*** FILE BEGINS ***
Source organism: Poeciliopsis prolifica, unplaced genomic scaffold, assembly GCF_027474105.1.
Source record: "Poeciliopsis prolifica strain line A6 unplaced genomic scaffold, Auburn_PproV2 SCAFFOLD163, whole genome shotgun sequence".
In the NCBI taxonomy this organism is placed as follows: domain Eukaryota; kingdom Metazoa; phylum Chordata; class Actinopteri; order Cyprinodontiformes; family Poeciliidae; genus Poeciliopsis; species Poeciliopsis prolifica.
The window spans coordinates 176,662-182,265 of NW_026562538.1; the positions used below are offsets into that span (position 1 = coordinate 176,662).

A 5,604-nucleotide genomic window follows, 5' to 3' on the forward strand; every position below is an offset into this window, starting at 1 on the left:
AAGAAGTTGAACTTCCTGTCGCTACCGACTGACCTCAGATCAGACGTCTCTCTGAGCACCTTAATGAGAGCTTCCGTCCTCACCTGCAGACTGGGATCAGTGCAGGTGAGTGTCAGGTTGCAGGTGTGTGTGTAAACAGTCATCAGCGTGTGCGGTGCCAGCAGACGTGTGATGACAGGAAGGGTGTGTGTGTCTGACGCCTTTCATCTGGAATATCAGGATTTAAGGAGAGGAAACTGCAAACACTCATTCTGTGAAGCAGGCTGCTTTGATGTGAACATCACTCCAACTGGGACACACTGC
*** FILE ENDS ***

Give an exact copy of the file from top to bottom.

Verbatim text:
Source organism: Poeciliopsis prolifica, unplaced genomic scaffold, assembly GCF_027474105.1.
Source record: "Poeciliopsis prolifica strain line A6 unplaced genomic scaffold, Auburn_PproV2 SCAFFOLD163, whole genome shotgun sequence".
In the NCBI taxonomy this organism is placed as follows: domain Eukaryota; kingdom Metazoa; phylum Chordata; class Actinopteri; order Cyprinodontiformes; family Poeciliidae; genus Poeciliopsis; species Poeciliopsis prolifica.
The window spans coordinates 176,662-182,265 of NW_026562538.1; the positions used below are offsets into that span (position 1 = coordinate 176,662).

A 5,604-nucleotide genomic window follows, 5' to 3' on the forward strand; every position below is an offset into this window, starting at 1 on the left:
AAGAAGTTGAACTTCCTGTCGCTACCGACTGACCTCAGATCAGACGTCTCTCTGAGCACCTTAATGAGAGCTTCCGTCCTCACCTGCAGACTGGGATCAGTGCAGGTGAGTGTCAGGTTGCAGGTGTGTGTGTAAACAGTCATCAGCGTGTGCGGTGCCAGCAGACGTGTGATGACAGGAAGGGTGTGTGTGTCTGACGCCTTTCATCTGGAATATCAGGATTTAAGGAGAGGAAACTGCAAACACTCATTCTGTGAAGCAGGCTGCTTTGATGTGAACATCACTCCAACTGGGACACACTGC